30.453 Poetry and Prosody

“The empirical study of poetry will convince us that meter is a prime physical and emotional constituent of poetic meaning” writes Paul Fussell in his Introduction to Poetic Meter & Poetic Form (3); and Ezra Pound maintains that “Rhythm MUST have meaning. It can’t be merely a careless dash off, with no grip and no real hold to the words and sense” (Letters 49). This course will offer instruction in the use of traditional tools for the prosodic analysis of poetry–special attention will be paid to the techniques of metrical analysis and the ways in which such analysis contributes to the reader’s discovery of poetic meaning. Using examples drawn from the entire poetic tradition (from SGAGK to Language Poets), the course will explore ways of approaching metre and form. Considering that most of the major poems in the language also constitute moments of metrical discovery, the course (depending on individual interests) may examine some (or sections) of the following texts: Milton’s Paradise Lost (Book I); Pope’s The Rape of the Lock; Blake’s Songs of Innocence and Experience; Coleridge’s “The Rime of the Ancient Mariner”; Pound’s Hugh Selwyn Mauberley & The Cantos; Eliot’s The Waste Land, and H.D.’s Trilogy.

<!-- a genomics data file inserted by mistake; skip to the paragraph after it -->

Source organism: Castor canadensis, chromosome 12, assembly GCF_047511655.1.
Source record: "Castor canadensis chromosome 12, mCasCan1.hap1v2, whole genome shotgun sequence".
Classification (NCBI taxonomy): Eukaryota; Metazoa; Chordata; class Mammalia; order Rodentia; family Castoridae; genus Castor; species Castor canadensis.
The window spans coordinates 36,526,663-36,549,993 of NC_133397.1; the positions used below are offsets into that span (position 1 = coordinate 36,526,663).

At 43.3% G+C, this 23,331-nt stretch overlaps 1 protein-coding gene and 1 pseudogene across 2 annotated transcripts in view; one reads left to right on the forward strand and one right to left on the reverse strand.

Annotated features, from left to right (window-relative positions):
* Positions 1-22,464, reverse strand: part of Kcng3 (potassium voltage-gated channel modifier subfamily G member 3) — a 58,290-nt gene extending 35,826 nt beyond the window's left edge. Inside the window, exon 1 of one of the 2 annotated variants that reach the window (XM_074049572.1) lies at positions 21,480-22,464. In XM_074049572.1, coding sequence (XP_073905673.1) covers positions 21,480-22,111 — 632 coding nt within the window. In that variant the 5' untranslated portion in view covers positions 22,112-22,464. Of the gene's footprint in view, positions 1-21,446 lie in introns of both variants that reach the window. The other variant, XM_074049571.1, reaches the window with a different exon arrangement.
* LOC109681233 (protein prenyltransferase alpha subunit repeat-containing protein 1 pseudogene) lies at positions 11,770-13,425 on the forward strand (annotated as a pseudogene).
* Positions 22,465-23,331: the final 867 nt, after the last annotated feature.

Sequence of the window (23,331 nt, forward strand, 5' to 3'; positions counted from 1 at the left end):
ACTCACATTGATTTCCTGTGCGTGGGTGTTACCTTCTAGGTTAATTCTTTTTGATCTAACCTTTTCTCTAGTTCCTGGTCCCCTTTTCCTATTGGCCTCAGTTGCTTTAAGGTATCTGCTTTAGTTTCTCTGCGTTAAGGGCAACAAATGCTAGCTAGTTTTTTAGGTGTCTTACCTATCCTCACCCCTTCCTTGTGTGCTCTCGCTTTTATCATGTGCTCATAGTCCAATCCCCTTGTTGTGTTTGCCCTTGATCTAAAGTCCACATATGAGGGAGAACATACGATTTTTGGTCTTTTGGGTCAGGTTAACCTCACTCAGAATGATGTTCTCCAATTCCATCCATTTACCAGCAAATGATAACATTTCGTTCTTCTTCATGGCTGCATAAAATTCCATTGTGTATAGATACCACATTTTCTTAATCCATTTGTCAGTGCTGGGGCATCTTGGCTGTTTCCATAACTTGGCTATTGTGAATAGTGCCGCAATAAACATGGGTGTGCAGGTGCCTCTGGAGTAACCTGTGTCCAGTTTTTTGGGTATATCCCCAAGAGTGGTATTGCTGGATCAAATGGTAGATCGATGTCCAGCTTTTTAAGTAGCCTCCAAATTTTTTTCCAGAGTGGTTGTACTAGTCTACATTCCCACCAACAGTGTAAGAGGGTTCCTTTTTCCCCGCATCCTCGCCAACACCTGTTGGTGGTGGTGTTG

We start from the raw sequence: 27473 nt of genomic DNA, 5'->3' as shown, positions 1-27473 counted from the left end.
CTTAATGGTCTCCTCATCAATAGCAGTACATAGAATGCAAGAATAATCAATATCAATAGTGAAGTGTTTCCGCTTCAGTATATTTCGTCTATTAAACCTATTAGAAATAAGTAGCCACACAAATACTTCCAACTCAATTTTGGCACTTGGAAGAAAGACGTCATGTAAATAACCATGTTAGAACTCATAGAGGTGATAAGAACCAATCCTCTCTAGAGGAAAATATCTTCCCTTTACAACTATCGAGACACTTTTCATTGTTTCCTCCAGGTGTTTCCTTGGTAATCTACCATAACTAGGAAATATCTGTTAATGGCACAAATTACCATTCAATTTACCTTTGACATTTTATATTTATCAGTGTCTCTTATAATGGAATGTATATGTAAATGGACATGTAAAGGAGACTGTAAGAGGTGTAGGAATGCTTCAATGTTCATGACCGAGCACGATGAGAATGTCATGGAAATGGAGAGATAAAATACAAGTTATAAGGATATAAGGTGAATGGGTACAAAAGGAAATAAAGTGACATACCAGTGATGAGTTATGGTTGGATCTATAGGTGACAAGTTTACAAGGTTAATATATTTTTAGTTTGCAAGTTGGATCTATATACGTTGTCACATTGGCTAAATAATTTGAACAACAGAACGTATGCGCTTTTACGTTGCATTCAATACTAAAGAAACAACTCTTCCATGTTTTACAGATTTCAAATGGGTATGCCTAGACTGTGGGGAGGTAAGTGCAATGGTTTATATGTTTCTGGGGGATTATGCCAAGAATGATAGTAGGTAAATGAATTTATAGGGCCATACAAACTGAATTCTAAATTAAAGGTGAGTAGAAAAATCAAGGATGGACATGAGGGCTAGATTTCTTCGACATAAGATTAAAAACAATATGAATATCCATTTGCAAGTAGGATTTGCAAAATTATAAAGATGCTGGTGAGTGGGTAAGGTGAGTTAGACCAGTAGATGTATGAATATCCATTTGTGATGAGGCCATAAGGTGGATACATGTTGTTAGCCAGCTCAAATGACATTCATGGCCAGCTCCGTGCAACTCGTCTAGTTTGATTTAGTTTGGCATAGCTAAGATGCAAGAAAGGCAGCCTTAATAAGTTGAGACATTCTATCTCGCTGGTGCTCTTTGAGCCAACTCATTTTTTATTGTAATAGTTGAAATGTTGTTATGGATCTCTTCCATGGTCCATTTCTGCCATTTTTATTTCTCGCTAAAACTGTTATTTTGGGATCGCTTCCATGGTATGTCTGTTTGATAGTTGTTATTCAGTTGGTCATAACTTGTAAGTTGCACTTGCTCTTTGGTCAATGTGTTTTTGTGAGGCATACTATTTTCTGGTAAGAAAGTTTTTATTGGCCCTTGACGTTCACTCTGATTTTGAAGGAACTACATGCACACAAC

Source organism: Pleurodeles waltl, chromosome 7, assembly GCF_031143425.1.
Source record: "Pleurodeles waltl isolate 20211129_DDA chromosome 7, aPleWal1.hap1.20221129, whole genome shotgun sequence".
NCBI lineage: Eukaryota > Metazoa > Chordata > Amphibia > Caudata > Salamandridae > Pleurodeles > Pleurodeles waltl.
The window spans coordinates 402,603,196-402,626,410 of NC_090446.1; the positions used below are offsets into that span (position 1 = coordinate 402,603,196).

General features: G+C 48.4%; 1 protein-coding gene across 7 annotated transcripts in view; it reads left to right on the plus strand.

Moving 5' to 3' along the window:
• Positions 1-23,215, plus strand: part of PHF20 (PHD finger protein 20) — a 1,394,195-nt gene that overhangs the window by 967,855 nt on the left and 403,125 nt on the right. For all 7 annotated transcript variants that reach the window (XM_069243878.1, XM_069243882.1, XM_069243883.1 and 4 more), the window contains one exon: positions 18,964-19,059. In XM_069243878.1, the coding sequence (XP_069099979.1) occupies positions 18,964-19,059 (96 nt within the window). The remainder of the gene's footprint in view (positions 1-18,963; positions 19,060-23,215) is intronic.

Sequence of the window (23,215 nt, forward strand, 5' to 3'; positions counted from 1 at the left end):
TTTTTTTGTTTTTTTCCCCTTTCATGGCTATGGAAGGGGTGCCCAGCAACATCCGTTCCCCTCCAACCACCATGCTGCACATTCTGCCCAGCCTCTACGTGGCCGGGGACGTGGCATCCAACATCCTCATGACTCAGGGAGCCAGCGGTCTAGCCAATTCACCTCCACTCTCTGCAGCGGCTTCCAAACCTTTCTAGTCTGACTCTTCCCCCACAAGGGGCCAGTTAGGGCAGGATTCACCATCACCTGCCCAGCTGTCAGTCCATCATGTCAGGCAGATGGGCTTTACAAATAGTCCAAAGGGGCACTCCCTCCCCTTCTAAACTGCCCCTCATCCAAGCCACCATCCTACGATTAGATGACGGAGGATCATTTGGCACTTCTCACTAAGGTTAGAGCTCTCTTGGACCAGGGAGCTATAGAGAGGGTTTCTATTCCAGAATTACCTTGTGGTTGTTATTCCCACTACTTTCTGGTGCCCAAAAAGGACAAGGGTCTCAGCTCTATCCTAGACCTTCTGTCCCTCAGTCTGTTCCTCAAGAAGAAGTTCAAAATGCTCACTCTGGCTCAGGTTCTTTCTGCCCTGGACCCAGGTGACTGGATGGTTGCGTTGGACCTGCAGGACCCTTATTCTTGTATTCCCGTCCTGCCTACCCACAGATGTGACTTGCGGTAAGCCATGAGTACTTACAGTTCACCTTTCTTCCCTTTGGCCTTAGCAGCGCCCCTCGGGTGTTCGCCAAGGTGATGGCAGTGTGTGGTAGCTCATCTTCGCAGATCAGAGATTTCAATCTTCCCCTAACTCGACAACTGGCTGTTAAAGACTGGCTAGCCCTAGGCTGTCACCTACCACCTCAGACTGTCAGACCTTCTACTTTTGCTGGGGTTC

In his important essay “Poetics and Metrics,” Renato Poggioli asserts that “the apparition of a new literary genre is always accompanied by the invention or the exclusive adoption by that genre of a definite verse form” (347). In other words, poetic genre and metrical form are often tied to each other. Taking this as one of the important laws of literary theory, the course may also consider the nature of certain genres (elegy, satire, epic, long poem, etc), including historical developments within them.

Finally, the course may also consider the coherence and development of the work of individual poets (Chaucer, Shakespeare, Donne, Milton, Marvell, Herbert, Pope, Wordsworth, Coleridge, Tennyson, Browning, Whitman, Dickinson, Frost, Eliot, Moore, Pound, Cummings, Williams, H.D.), or particular historical movements (metaphysical poetry, imagist poetry), or particular forms (sonnet, free verse).

3 lecture hours per week, one term.
Prerequisite: 6 credit hours in first-year English literature or permission of Instructor.